ServerIron ADX Server Load Balancing Guide
Release 12.0.00
June 15, 2009

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Stateless Server Load Balancing > Stateless TCP/UDP Ports

Stateless TCP/UDP Ports
You can configure a TCP application port to be “stateless”. When an application port is stateless, the ServerIron ADX does not create session table entries for the port. Configuring an application port to be stateless provides the following benefits:
The server responses for the application can use alternate paths back to the client. For example, the ServerIron ADX and real servers can be connected through a network that provides multiple return paths to the client. Since the port is stateless, the ServerIron ADX does not assume that the application is unhealthy if the server’s response does not flow back through the ServerIron ADX.
The ServerIron ADX has more session resources available for application ports that need them. For example, if your server farm provides non-secure web content in addition to secured transaction processing using SSL, you can use the ServerIron ADX to maintain state information for the SSL connections while allowing the HTTP (web) connections to be stateless. The SSL connections flow back through the ServerIron ADX but the HTTP connections use any available path as determined by a real server’s gateway and other routers back to the client.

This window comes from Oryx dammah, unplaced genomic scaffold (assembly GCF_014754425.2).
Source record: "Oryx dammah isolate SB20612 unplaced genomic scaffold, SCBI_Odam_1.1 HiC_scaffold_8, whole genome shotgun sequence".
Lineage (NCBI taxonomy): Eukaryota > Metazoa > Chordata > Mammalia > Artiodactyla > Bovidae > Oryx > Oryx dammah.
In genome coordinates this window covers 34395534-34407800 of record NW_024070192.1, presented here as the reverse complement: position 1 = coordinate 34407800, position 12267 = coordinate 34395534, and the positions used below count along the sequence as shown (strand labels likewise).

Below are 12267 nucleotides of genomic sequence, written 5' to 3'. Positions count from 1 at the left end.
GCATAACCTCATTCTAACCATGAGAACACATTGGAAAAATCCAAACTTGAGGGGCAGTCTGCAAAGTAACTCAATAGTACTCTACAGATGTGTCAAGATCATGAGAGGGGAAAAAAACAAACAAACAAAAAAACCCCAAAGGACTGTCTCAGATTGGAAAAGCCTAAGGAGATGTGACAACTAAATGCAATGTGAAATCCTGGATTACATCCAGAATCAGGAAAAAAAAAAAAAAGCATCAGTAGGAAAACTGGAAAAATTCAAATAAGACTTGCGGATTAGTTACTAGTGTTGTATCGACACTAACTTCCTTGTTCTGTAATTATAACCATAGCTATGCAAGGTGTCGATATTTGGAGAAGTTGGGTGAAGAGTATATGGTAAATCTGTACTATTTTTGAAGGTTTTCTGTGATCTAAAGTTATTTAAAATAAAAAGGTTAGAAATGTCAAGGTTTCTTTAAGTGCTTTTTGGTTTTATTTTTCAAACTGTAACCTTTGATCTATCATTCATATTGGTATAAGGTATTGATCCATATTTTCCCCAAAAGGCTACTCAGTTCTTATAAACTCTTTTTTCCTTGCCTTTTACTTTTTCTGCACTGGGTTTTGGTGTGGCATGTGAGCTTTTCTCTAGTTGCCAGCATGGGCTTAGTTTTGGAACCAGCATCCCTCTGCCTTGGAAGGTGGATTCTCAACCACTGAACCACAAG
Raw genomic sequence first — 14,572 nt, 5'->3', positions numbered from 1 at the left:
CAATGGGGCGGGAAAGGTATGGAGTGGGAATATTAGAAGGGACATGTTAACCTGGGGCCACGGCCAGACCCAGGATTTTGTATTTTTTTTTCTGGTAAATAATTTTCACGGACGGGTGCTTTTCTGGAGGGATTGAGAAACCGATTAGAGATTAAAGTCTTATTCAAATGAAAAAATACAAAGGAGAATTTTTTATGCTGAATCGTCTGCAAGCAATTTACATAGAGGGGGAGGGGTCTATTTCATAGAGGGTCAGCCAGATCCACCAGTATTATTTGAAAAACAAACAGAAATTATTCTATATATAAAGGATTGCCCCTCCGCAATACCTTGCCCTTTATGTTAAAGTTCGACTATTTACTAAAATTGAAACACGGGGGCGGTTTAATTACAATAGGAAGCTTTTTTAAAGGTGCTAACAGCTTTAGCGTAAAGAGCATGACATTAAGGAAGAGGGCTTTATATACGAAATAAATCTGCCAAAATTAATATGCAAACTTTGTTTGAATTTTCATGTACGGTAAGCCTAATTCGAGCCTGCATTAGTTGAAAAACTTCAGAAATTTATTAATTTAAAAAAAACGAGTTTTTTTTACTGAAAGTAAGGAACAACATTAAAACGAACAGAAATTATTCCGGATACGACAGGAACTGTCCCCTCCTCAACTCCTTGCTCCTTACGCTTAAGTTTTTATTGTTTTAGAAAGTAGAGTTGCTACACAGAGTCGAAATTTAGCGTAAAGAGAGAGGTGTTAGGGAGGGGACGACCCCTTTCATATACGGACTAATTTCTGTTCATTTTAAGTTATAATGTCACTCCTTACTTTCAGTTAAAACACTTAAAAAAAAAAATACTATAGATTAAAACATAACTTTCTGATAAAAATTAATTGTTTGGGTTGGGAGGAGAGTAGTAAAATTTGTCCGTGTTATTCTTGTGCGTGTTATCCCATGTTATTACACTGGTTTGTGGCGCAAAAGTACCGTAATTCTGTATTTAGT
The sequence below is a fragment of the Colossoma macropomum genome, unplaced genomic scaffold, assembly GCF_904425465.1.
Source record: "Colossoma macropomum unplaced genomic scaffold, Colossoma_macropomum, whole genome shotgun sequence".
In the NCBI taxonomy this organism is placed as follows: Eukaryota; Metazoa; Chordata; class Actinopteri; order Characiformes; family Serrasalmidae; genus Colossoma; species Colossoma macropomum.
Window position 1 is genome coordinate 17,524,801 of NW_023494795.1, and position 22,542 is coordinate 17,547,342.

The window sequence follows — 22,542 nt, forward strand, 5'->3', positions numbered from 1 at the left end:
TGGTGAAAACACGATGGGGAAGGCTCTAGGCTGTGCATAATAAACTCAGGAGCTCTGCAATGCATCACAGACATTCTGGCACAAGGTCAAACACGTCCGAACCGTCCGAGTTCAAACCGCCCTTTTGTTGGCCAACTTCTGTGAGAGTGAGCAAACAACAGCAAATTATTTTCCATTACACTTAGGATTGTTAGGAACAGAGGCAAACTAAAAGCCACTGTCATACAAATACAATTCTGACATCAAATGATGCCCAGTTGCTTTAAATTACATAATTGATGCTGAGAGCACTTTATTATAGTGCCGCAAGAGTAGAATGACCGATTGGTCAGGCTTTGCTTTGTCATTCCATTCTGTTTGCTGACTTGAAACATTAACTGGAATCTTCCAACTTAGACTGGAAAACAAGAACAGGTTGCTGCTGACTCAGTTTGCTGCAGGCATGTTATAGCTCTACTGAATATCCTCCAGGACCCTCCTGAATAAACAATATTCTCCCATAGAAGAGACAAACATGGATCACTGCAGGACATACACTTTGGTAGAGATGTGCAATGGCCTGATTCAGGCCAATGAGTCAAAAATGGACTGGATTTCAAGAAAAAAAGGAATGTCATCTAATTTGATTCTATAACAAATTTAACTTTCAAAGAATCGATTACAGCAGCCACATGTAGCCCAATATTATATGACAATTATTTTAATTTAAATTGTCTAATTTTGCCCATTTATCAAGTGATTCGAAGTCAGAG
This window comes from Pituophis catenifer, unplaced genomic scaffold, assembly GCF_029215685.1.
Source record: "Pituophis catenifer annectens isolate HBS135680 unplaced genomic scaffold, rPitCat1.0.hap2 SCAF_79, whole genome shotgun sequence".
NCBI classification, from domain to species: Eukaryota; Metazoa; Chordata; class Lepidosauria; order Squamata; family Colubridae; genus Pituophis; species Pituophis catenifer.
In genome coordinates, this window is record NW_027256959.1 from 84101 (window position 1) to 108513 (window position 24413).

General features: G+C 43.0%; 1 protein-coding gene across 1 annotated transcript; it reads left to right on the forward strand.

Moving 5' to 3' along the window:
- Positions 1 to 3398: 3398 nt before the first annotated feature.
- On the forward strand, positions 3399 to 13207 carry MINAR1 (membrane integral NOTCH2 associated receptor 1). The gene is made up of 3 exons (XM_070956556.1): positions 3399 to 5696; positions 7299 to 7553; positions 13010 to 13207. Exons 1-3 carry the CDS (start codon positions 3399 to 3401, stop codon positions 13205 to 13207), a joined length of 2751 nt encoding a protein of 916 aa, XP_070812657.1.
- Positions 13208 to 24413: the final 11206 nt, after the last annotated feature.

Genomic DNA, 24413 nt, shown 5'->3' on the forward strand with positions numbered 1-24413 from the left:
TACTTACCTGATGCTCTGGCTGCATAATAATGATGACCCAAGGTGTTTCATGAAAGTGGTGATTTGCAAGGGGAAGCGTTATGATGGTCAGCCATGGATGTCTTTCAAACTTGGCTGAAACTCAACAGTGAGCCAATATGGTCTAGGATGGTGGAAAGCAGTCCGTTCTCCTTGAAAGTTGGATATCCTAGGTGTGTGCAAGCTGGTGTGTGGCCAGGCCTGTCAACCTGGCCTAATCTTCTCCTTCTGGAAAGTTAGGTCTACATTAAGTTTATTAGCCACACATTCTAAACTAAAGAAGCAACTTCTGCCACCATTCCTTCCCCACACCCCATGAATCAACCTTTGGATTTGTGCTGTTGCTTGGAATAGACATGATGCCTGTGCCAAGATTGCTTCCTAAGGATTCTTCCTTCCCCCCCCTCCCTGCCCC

NOTE: The SwitchBack feature also allows server responses to take paths that do not pass back through the ServerIron ADX. However, SwitchBack still uses session table resources because the ServerIron ADX creates a session table entry for the connection from the client to the real server.
NOTE: ServerIron software currently supports stateless TCP/UDP only for stateless application protocols such as HTTP (TCP port 80).
How the ServerIron ADX Selects a Real Server for a Stateless Port
The ServerIron ADX does not use the standard SLB load-balancing methods when selecting a real server for a stateless application port. Instead, the ServerIron ADX uses hash values to select a real server. The ServerIron ADX calculates the hash value for a given client request based on the request’s source IP address and source TCP/UDP port.